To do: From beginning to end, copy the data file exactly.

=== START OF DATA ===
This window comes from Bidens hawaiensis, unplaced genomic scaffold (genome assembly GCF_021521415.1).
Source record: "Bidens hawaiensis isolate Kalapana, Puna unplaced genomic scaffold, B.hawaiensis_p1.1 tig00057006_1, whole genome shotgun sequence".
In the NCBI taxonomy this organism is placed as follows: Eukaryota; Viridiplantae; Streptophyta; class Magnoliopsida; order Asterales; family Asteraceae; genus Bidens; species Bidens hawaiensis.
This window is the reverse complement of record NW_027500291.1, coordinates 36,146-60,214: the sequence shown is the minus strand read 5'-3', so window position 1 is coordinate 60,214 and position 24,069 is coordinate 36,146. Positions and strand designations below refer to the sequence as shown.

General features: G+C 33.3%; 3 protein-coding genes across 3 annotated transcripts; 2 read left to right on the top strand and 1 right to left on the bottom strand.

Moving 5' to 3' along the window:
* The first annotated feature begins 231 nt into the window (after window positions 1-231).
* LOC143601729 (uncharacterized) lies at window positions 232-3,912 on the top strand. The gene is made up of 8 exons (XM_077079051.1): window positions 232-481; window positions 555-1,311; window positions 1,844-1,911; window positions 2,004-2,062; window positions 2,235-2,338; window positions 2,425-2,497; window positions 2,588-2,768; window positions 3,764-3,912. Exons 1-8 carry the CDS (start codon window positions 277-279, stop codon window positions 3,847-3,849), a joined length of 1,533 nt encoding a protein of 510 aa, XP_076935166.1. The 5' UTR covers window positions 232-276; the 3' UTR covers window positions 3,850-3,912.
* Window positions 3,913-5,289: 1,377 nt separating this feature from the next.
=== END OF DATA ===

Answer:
This window comes from Bidens hawaiensis, unplaced genomic scaffold (genome assembly GCF_021521415.1).
Source record: "Bidens hawaiensis isolate Kalapana, Puna unplaced genomic scaffold, B.hawaiensis_p1.1 tig00057006_1, whole genome shotgun sequence".
In the NCBI taxonomy this organism is placed as follows: Eukaryota; Viridiplantae; Streptophyta; class Magnoliopsida; order Asterales; family Asteraceae; genus Bidens; species Bidens hawaiensis.
This window is the reverse complement of record NW_027500291.1, coordinates 36,146-60,214: the sequence shown is the minus strand read 5'-3', so window position 1 is coordinate 60,214 and position 24,069 is coordinate 36,146. Positions and strand designations below refer to the sequence as shown.

General features: G+C 33.3%; 3 protein-coding genes across 3 annotated transcripts; 2 read left to right on the top strand and 1 right to left on the bottom strand.

Moving 5' to 3' along the window:
* The first annotated feature begins 231 nt into the window (after window positions 1-231).
* LOC143601729 (uncharacterized) lies at window positions 232-3,912 on the top strand. The gene is made up of 8 exons (XM_077079051.1): window positions 232-481; window positions 555-1,311; window positions 1,844-1,911; window positions 2,004-2,062; window positions 2,235-2,338; window positions 2,425-2,497; window positions 2,588-2,768; window positions 3,764-3,912. Exons 1-8 carry the CDS (start codon window positions 277-279, stop codon window positions 3,847-3,849), a joined length of 1,533 nt encoding a protein of 510 aa, XP_076935166.1. The 5' UTR covers window positions 232-276; the 3' UTR covers window positions 3,850-3,912.
* Window positions 3,913-5,289: 1,377 nt separating this feature from the next.